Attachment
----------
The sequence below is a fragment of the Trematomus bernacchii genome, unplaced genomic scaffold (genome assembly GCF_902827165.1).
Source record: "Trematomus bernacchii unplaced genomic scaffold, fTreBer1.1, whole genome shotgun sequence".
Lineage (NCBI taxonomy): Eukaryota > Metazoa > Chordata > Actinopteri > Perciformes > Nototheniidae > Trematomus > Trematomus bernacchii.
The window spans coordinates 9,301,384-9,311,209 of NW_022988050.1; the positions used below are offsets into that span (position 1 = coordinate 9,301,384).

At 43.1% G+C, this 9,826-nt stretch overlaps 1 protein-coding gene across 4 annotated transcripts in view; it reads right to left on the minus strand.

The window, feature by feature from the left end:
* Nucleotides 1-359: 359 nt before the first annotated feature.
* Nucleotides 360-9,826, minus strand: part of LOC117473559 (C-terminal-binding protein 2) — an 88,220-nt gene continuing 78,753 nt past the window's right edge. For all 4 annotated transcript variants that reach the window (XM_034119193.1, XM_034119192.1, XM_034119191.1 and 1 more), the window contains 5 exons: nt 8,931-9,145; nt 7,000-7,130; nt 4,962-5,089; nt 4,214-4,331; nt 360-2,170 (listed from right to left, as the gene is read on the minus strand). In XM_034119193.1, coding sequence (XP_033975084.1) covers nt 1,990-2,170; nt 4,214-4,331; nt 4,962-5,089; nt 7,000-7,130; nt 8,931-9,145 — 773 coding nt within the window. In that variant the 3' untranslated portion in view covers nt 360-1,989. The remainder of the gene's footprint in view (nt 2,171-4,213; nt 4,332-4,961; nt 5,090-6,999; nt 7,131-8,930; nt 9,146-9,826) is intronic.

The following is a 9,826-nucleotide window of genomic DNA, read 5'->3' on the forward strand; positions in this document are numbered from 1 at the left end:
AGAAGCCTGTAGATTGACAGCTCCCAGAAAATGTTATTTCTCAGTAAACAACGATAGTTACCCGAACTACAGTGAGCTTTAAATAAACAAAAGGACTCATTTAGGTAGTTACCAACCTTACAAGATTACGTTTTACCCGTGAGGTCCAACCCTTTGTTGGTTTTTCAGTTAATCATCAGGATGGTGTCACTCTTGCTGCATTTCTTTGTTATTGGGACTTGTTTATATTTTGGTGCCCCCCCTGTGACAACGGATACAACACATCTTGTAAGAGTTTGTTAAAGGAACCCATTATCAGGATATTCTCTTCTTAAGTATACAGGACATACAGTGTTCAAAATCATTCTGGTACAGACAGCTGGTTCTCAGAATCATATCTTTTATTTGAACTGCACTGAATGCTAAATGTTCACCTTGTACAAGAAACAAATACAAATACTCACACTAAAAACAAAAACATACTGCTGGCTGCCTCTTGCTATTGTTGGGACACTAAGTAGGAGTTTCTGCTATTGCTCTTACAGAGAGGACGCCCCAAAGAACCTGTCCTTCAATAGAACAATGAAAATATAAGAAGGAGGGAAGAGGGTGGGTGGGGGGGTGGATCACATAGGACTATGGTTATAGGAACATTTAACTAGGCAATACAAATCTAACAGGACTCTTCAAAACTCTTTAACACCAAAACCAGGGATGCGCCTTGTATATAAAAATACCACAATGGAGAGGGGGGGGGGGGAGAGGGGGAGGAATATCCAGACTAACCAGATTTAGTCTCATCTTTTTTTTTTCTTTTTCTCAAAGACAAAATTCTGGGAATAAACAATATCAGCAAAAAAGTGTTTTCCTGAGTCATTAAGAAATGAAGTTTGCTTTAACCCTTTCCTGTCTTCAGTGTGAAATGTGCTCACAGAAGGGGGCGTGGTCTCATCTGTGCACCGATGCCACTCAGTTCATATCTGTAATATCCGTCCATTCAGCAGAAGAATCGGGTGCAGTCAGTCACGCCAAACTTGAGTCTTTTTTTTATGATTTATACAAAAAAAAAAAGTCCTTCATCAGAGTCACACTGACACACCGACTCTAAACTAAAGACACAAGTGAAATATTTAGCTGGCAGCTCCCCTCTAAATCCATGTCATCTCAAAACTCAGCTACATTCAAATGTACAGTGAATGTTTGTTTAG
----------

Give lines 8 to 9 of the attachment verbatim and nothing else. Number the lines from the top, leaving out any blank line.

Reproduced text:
* Nucleotides 360-9,826, minus strand: part of LOC117473559 (C-terminal-binding protein 2) — an 88,220-nt gene continuing 78,753 nt past the window's right edge. For all 4 annotated transcript variants that reach the window (XM_034119193.1, XM_034119192.1, XM_034119191.1 and 1 more), the window contains 5 exons: nt 8,931-9,145; nt 7,000-7,130; nt 4,962-5,089; nt 4,214-4,331; nt 360-2,170 (listed from right to left, as the gene is read on the minus strand). In XM_034119193.1, coding sequence (XP_033975084.1) covers nt 1,990-2,170; nt 4,214-4,331; nt 4,962-5,089; nt 7,000-7,130; nt 8,931-9,145 — 773 coding nt within the window. In that variant the 3' untranslated portion in view covers nt 360-1,989. The remainder of the gene's footprint in view (nt 2,171-4,213; nt 4,332-4,961; nt 5,090-6,999; nt 7,131-8,930; nt 9,146-9,826) is intronic.

The following is a 9,826-nucleotide window of genomic DNA, read 5'->3' on the forward strand; positions in this document are numbered from 1 at the left end: